Justice Gorsuch’s rulings and evasive statements at his confirmation hearing have put the spotlight back on Justice Kennedy, who will be 81 years young next month. Upon Gorsuch’s confirmation, the Kennedy retirement rumors began to run wild. The importance of Justice Kennedy on the bench cannot be overstated when it comes to preserving jurisprudence protecting the dignity and rights of those seeking an abortion. In a hyper-politicized climate, his ability to maintain the center of the Court is sorely needed and could not be replicated with this current Senate and President.
If President Trump has the opportunity to replace Justice Kennedy on the Supreme Court, victories like Whole Woman’s Health will be targets of a firmly anti-choice Court that will do its utmost to chip away at the fundamental right to choose whether to have children or end a pregnancy. Assuming we take Trump at his word and Roe will be overturned or eroded by the end of his presidency “automatically… because [he is] putting pro-life justices on the Court,” over 37 million women of reproductive age would live in one of 33 states in which abortion could be illegal. According to a report issued by the Center for Reproductive Rights, 22 states—nearly all of which are in the southern or central part of the country—could immediately ban abortion outright because of laws already on the books, and 11 states, with their current legislative composition, would likely pass legislation to ban the procedure. That means that there would only be 17 states, primarily on the coasts, that would recognize and maintain the constitutional right to dignity and equal citizenship exercised in choosing an abortion. This would force low-income women who are already traveling on average 200 miles for an abortion to travel even further.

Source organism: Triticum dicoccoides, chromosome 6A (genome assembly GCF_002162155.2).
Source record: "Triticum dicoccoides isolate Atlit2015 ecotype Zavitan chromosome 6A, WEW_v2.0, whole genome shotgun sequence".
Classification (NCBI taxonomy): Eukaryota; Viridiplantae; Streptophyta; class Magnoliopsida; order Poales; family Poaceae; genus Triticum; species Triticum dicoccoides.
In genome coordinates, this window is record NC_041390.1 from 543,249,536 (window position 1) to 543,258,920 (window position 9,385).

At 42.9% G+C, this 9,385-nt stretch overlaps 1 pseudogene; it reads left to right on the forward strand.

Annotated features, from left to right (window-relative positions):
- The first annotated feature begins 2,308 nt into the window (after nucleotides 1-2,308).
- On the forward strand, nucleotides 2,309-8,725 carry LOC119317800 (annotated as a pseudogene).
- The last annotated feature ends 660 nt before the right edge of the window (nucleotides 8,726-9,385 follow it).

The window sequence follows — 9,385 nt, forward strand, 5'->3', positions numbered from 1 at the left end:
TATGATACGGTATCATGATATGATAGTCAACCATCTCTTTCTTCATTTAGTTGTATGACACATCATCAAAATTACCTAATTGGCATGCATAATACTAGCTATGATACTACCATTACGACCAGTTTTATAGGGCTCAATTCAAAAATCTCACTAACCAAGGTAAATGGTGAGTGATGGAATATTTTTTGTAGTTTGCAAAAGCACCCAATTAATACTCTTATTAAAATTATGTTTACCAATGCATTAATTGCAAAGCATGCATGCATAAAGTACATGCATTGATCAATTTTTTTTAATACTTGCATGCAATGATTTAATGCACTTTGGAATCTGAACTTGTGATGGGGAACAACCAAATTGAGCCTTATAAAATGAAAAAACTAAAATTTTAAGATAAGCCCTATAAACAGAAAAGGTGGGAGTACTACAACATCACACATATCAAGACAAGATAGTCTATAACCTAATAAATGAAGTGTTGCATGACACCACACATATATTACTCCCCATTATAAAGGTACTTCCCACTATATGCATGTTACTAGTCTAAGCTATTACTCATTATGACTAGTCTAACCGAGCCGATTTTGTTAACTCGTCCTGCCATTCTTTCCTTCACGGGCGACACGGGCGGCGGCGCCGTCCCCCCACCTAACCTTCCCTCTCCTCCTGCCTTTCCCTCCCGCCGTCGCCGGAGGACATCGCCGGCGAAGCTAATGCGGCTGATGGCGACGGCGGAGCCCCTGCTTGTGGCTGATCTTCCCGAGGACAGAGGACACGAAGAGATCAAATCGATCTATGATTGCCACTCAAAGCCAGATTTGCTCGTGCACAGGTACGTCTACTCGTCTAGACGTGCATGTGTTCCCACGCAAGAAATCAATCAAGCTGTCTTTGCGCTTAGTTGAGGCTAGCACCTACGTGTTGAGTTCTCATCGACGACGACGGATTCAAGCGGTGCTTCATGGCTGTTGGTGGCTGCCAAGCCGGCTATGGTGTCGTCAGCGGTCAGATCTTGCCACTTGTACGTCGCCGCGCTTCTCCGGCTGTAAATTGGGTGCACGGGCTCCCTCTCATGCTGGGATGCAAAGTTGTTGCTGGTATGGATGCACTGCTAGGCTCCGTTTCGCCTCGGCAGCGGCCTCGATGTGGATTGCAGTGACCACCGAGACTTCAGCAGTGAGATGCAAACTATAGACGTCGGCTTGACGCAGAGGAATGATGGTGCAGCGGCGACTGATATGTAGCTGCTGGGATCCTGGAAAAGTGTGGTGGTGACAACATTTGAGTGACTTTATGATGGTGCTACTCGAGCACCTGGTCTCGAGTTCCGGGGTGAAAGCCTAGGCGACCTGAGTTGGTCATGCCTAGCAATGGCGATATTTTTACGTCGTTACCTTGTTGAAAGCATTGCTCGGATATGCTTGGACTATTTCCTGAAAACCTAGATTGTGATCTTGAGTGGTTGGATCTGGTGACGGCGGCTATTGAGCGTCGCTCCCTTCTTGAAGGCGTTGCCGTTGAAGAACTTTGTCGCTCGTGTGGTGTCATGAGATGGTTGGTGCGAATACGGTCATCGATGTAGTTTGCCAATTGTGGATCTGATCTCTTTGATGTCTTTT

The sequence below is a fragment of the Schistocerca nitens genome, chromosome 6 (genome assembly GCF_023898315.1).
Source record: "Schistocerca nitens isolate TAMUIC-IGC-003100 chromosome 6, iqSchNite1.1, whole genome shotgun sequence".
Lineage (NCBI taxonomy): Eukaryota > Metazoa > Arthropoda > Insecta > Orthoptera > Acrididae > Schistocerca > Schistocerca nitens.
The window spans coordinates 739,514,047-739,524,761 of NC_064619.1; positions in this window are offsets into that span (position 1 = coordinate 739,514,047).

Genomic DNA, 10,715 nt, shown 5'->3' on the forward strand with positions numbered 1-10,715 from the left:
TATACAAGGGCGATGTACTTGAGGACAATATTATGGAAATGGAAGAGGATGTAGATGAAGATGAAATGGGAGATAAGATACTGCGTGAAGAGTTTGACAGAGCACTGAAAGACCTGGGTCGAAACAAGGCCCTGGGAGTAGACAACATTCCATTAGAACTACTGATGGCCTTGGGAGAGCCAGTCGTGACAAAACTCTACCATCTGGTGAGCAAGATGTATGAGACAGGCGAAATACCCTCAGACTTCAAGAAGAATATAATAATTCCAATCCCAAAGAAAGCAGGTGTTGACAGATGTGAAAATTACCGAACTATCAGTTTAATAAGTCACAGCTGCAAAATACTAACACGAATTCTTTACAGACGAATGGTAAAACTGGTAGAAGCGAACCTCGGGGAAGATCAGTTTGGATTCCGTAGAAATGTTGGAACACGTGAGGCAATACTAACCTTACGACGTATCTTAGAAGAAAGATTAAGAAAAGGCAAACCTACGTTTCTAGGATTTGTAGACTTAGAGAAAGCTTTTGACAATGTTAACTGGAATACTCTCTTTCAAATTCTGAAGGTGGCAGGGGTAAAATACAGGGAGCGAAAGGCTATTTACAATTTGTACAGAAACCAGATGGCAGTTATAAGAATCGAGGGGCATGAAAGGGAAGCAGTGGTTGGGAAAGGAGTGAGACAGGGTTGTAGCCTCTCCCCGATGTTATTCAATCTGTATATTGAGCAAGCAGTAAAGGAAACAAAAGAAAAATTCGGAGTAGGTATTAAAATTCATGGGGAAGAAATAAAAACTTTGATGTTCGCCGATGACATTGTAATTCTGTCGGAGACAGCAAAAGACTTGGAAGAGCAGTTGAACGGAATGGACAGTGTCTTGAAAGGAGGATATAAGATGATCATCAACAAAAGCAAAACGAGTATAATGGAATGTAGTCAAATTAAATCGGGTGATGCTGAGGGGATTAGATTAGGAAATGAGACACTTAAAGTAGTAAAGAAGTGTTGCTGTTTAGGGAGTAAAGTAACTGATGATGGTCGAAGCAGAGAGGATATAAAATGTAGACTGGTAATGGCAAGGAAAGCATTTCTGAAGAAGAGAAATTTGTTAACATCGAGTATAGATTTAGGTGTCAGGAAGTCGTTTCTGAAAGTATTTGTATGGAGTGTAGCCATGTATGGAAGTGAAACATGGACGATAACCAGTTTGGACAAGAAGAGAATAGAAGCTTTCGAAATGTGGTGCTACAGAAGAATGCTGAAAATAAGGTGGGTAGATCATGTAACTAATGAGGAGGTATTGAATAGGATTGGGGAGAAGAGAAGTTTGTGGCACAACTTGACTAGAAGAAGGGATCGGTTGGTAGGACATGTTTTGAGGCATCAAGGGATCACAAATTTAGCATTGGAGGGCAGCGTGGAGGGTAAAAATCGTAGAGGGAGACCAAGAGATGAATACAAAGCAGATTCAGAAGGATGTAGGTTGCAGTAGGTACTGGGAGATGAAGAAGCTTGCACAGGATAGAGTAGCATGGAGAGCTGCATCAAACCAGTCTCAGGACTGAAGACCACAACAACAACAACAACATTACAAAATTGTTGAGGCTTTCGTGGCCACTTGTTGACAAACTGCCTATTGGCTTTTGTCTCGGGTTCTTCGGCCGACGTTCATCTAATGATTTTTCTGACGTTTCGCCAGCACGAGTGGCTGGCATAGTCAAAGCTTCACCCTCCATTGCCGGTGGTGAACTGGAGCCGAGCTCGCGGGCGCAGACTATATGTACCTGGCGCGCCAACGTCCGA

When Leslie Stahl of 60 Minutes asked Trump about the ramifications of people having to cross state lines in order to obtain abortion care, he dismissed any concerns with, “Well, we’ll see what happens.” But we already know what would happen—we lived it before Roe. Abortions would not stop—only safe, legal ones would. The right if, when, and how to have a family would be determined not only by one’s zip code, but one’s income. People of means would be fine, but others might spiral further into poverty. While some would find safe methods to end a pregnancy, others might resort to methods that are dangerous, ineffective, or life threatening, and they may even be incarcerated for it.